Don’t Ever Be Ashamed of Your Story: It’s About Destiny
What I have discovered on this journey of life is that reaching my destiny will require something of me that will necessitate my having to be transparent and vulnerable in order to become transformative. (I learned this from a great teacher.) I also learned that I can impact my family, friends, and even strangers by the testimony of my story. As I have reflected on the world from my point of view, I can see that people really do want to maximize their lives to the fullest. Many just do not have the knowledge, the wisdom, or the opportunity to move their lives toward their destiny and purpose.
I grew up in a clean, loving, and orderly home. However, there was not much money flowing through it. I was being raised by a mother who was 14 years old when I was born and a 16-year-old father. They were young y’all! I knew they both loved me and wanted to do the right thing for my well-being, but there were challenges. It took years for me to understand that they did their best to try and work out their new marriage and life together with a young child. Because of their choice to have premarital sex, their youth and their lives would never be the same. There was sadness and many frustrations that at times affected my state of being. I found myself feeling isolated and sad inside, but I did not know how to explain the sadness that was forming and developing in me, and I had no confidant to share those negative feelings with.
There were some things I tried to fix in my mind, but I did not quite understand what needed to be fixed. Those feelings kept overwhelming me. There were many people who appeared to be interfering with the way my mother and father were managing things and that seemed to create more frustrations for them. So three more babies later, my father felt that he had enough and he left home. I was five years old. What I had experienced with him was his gentleness and his brilliance; he was one of those Cornell West types, but he just could not seem to figure out how to use his brilliance and make his life move toward the destiny for which he was born. He aborted his brilliance through a life of drug addiction that led to a diagnosis of drug induced Paranoid Schizophrenia. He lived in a constant state of fear, mistrust, and double mindedness.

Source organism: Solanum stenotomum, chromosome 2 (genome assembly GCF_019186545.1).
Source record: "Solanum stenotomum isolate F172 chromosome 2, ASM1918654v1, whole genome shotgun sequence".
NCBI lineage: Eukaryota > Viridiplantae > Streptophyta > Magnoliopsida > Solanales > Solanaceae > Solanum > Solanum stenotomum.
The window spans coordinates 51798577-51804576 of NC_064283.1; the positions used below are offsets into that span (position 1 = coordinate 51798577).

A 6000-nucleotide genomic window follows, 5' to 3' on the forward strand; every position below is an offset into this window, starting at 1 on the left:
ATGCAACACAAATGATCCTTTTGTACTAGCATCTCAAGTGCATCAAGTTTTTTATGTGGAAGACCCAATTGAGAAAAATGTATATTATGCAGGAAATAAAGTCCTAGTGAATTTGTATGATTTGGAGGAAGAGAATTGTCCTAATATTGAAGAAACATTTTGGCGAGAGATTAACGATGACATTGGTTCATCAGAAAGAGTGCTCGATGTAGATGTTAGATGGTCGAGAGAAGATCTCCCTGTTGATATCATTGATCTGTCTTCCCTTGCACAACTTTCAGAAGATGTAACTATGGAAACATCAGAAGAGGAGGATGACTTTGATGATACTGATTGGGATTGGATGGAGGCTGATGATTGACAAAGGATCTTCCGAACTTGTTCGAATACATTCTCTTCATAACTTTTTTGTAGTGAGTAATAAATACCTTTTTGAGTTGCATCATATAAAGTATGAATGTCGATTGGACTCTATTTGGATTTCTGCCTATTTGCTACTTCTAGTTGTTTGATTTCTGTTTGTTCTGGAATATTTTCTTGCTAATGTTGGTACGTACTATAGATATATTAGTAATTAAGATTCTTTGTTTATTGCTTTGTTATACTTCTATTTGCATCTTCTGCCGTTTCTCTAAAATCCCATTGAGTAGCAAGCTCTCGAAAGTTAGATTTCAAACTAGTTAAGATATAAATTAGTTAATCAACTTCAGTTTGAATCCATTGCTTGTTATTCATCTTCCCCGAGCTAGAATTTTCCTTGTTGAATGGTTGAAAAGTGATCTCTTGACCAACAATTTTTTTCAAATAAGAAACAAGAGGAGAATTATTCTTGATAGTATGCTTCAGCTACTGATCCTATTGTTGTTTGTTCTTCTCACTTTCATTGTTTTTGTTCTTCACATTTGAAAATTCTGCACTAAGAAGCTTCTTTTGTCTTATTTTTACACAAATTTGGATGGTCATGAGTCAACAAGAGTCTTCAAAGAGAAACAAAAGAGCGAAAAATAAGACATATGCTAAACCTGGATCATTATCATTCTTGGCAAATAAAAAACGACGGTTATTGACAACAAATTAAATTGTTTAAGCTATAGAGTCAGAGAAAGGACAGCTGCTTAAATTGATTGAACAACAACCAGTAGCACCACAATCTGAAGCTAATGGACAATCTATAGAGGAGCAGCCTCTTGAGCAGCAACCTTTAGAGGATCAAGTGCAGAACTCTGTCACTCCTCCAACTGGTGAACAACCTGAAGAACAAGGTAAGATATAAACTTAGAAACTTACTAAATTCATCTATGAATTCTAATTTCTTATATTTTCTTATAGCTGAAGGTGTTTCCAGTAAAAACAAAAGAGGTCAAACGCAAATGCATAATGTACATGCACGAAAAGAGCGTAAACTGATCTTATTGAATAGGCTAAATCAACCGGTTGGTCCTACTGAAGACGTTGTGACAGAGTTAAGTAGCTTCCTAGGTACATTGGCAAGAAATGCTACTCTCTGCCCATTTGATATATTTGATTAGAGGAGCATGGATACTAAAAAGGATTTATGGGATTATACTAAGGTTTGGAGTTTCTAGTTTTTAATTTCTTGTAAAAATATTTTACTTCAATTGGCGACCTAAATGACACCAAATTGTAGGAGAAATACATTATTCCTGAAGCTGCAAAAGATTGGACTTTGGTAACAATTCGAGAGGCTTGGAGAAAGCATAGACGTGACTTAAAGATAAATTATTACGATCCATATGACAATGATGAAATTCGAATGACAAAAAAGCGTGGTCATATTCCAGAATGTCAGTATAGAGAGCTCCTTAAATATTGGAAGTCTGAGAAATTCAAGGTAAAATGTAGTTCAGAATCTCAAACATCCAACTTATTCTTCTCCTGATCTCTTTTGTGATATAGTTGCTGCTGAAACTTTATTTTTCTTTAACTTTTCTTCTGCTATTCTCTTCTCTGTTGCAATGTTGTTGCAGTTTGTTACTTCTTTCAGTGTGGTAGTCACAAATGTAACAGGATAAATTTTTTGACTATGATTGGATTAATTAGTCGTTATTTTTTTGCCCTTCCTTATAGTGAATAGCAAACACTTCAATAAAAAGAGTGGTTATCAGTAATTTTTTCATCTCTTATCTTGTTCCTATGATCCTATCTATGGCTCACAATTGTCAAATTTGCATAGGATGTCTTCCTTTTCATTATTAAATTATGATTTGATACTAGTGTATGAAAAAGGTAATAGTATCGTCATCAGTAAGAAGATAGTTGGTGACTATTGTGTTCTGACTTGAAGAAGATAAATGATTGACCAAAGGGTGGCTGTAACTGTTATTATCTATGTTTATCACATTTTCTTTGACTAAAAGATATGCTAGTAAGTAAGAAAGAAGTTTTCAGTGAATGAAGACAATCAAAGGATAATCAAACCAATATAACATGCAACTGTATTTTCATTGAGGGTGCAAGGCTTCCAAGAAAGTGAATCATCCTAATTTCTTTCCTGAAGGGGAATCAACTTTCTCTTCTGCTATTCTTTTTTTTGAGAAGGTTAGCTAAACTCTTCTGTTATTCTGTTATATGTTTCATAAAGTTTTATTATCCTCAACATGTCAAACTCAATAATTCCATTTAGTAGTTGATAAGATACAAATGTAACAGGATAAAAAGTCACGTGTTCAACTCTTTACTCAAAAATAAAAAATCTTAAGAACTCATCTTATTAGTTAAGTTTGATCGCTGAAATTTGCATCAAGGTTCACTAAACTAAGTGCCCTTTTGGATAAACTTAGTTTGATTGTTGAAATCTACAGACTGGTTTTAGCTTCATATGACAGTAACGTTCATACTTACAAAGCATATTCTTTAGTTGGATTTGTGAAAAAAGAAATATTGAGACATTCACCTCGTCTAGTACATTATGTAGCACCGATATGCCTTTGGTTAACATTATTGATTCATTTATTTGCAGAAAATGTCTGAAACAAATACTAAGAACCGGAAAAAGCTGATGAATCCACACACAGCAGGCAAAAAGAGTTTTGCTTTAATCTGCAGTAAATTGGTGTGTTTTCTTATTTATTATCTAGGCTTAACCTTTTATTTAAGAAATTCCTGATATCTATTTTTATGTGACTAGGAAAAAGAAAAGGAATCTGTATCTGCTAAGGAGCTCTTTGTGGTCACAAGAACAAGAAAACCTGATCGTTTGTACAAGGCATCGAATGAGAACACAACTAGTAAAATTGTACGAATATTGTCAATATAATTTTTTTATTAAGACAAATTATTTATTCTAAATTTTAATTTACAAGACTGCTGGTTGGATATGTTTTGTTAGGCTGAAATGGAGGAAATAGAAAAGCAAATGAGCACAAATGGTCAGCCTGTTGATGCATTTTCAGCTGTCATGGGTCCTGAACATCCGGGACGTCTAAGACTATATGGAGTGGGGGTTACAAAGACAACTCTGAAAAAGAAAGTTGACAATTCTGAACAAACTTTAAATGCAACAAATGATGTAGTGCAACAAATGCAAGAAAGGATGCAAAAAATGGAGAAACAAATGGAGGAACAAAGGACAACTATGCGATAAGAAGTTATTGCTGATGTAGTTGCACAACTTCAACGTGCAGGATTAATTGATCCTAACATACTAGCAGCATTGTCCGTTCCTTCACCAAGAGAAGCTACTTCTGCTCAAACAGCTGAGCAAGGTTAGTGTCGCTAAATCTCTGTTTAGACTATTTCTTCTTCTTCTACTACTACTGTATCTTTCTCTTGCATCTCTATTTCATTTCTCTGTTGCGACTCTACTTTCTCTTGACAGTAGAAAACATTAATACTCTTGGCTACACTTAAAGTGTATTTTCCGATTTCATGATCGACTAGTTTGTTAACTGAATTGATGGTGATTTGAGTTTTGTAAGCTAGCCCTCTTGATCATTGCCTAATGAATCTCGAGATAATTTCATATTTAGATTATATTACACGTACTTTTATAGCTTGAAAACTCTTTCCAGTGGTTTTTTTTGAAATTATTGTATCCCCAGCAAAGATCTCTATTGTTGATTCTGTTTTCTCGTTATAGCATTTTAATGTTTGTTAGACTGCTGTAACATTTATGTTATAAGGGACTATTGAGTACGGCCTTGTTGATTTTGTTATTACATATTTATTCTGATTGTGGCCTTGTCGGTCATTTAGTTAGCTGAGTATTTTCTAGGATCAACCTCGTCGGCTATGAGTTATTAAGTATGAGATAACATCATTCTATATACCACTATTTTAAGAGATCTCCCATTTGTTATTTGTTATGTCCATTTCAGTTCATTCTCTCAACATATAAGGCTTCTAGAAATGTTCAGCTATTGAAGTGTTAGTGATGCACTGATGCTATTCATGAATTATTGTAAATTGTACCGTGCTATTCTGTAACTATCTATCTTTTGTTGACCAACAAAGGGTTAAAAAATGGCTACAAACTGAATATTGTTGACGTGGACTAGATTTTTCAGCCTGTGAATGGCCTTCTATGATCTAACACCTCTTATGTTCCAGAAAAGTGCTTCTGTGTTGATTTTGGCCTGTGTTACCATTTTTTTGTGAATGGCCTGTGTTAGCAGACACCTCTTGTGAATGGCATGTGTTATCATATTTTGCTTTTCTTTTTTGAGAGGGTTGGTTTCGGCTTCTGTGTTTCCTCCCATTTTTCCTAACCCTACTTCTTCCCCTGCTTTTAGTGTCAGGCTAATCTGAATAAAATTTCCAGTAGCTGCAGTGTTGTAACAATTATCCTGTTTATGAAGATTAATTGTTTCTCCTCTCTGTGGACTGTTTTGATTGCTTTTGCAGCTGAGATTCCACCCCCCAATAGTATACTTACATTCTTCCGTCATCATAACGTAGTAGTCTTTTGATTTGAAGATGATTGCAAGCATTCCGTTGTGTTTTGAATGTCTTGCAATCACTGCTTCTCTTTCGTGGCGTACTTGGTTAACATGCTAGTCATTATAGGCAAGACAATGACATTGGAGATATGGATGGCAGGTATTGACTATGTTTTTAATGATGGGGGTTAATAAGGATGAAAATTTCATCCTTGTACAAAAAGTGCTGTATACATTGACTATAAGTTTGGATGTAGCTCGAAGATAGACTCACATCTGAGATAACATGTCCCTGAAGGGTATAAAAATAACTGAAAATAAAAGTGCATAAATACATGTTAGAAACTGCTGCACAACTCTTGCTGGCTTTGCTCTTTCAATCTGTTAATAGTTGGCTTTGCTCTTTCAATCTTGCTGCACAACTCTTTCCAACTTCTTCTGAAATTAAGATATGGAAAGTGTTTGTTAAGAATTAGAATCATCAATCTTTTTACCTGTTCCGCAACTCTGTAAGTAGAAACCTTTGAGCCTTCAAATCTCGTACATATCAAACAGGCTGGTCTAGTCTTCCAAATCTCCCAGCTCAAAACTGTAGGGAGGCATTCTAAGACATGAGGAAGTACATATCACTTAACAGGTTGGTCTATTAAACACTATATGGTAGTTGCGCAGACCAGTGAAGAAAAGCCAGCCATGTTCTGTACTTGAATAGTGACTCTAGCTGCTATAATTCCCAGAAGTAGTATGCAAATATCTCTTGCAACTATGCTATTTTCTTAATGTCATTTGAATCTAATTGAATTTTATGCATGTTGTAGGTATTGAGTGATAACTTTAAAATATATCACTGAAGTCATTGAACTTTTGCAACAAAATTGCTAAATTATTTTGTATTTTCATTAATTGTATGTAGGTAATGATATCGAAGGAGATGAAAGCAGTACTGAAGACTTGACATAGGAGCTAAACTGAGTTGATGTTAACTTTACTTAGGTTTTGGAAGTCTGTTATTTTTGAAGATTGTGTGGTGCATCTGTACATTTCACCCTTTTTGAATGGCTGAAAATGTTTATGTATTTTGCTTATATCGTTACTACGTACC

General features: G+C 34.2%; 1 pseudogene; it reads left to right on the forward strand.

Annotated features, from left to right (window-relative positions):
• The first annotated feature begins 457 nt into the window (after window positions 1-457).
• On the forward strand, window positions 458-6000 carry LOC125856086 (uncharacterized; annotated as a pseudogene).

When I had to deal with him after he left our home, I often felt that I was parenting him. I would help him to redirect his thoughts to keep them connected to reality. I had this unusual patience and calmness with him that required me to help him understand that his fears and suspicions had no basis in reality. However, I became angry, resentful, and ashamed of his life and the impact that his selfish addiction had on his family, so I distanced myself from him and only reached out to him periodically. In an effort to handle these feelings of anger, shame, and resentment, I began engaging in unhealthy imaginings to try and put him and my life in a light that made sense. The doorway of those unhealthy imaginations opened other doors to unhealthy thinking patterns in my own life that led to great emotional and mental challenges for me. How could I, as a young child or young adult, tell people that my father was mentally ill and that I was facing some challenges myself? The feeling of shame gripped me, but I found hope and deliverance through a spiritual encounter and relationship with Jesus the Christ. Jesus brought meaning to my meaninglessness and healing to my broken heart and soul. For this spiritual transformation, I am eternally grateful. My father passed away in 2007, and I took the responsibility of managing the last moments of his medical care and to see to it that he was buried with dignity, respect, and love. I held no more anger in my heart toward him. I was able to see him with new eyes and with the understanding that he really wanted more for his life and his family. I will always remember his gentle way and his struggle and desire to have a meaningful and successful life.
Still in our society today, mental illness affects so many families. It introduces an array of emotions into the family that produce feelings of confusion, anger, fear, resentment, frustration, hurt, devastation, and shame. As painful as it has been to go through the process of overcoming the perils of my family and my negative emotions, it has led to the fulfillment of my destiny to become a Mental Health Professional in support of others who struggle with the devastating pain and shame associated with mental illness. My aim in life is to use my story to help others overcome their pain and live the full life that God has predestined for them. In spite of feeling trapped in the unhealthy world of their minds, people with mental illness want to be loved, accepted, and treated with respect. I believe I am on a journey to help them know that they can find communities of people that will love and accept them, and walk them through their challenges into wholeness. It has taken some years for me to rise above the shame of my story of family and personal mental illness. Today, I am free internally and not ashamed of where I started or what I have walked through in my own family and life. My destiny now is to help others to get free and live their lives with purpose. My life is all about destiny!